By Jennifer Cryder, CPA, CFO and vice president - operations
Cyber liability insurance and related risk mitigation is an area for which many in corporate finance are finding themselves responsible, despite many having little or no background in technology. While I found this to be a bit intimidating when I joined the PICPA team, I’ve since learned more about this area. I am looking forward to sharing some of this information at PICPA’s upcoming Accounting & Auditing Conference on Wednesday, Dec. 6, 2017, in Malvern, Pa., and here is a quick overview of what I’ve encountered.
The most important thing to know is that the responsibility for the assessment and mitigation of cyber risks is shared among many in an organization. While your technology team may be the first line of defense, cyberthreats are truly a business risk that demands the attention from the C-suite as well as the directors and officers. In my case, the PICPA is a nonprofit with an audit committee and board of directors that are attuned to risk management and cybersecurity in particular. I’ve often been asked by our board about what we’re doing in this area. Some of their questions have been reassuringly specific: “When was the last time we had a vulnerability scan or penetration test?” I’m glad that they want, and that we’ve been able to provide, solid answers, and welcome this demonstration of the board actively exercising its fiduciary duty.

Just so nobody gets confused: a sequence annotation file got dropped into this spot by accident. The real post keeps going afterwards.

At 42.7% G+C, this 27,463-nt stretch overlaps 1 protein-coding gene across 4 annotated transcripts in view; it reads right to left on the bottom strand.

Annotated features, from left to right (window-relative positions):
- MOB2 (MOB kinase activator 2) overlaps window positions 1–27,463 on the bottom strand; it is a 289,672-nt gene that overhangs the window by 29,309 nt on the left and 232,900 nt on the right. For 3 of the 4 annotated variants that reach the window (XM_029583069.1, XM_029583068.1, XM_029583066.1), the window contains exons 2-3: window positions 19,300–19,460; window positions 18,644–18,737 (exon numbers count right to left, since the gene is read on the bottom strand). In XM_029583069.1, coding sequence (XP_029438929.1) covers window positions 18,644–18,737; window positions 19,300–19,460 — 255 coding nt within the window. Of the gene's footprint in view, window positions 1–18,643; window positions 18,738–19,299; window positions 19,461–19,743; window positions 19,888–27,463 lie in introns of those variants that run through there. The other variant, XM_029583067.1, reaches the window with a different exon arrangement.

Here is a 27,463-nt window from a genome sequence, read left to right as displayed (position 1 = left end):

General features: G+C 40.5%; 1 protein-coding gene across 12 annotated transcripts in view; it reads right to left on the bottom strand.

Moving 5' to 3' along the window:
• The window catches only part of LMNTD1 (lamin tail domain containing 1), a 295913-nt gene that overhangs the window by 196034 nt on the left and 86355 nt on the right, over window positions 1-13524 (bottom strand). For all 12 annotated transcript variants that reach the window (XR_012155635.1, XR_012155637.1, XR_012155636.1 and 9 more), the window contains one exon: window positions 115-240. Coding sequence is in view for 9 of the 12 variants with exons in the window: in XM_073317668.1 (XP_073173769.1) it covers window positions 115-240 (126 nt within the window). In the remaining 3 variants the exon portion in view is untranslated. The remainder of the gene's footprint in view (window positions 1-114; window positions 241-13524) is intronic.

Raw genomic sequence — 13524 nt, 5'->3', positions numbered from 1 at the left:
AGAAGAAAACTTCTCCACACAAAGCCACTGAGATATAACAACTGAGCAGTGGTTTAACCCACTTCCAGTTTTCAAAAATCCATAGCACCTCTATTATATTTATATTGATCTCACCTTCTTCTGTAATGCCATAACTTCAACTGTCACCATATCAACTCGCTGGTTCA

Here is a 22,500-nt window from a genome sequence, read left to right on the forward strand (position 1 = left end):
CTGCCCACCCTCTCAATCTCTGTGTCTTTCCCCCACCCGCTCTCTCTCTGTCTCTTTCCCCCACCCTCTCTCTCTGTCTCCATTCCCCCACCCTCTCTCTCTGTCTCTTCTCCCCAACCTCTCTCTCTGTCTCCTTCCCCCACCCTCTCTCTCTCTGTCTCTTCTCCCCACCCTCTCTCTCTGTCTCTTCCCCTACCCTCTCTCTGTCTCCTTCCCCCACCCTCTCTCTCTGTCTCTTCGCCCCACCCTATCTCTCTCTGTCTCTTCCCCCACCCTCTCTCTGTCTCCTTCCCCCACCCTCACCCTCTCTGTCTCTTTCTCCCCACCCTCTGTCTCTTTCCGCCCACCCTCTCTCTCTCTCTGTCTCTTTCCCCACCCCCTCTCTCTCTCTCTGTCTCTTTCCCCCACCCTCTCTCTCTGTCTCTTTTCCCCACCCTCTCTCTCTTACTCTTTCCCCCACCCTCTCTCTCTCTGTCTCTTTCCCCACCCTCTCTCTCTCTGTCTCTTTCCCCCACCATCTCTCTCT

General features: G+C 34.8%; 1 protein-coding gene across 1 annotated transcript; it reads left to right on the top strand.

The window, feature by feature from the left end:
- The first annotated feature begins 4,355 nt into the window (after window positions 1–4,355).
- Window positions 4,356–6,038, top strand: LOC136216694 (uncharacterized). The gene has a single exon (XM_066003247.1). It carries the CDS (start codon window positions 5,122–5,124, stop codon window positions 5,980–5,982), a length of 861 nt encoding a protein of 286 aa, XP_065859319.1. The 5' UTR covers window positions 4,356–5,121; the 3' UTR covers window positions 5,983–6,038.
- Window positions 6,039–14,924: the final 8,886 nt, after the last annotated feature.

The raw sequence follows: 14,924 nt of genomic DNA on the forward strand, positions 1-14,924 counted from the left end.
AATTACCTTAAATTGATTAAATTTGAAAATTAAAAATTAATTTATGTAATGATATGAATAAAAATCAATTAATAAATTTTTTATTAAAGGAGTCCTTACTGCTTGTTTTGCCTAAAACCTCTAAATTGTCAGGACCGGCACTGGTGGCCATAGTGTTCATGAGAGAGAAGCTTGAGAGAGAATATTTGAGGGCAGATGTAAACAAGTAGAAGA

I’ve been pleased to find that I can deploy many of my auditor skills as I’ve built my knowledge in the area of cyber risk. Just like in planning an audit, the first step to mitigating cyber risks is understanding where the data is and what could be at risk. This can include personally identifiable information, financial information such as bank accounts or customer credit card data, or even personal health information. The location of the data is an important consideration. Is the data hosted locally on the organization’s servers or in the cloud? The answer gives rise to different cyber risk and insurance considerations. Just as an auditor does a risk assessment during planning, once these data sets are identified and located, risks can be prioritized and mitigation strategies can be developed.
Cyber liability insurance is one component of a larger risk mitigation strategy. It’s important to work with an experienced insurance broker when crafting a policy since this is an evolving area of insurance. Like anything else, the devil is in the details, and you need to be sure you understand all exclusions. You wouldn’t want to find that something was excluded when it’s too late. For example, how does your policy address exposure through third parties, such as vendors, who have access to your systems? Most costs related to a breach come from the need to hire outside experts – legal, forensic, and others. Be sure to understand what limits there are to coverage in your policy when it comes to these experts. Also know if there are any gaps in coverage, such as the cost of business interruption, notification and credit monitoring, or data replacement.
Please join me at PICPA’s Accounting & Auditing Conference on Dec. 6 in Malvern to learn more about this topic and many others!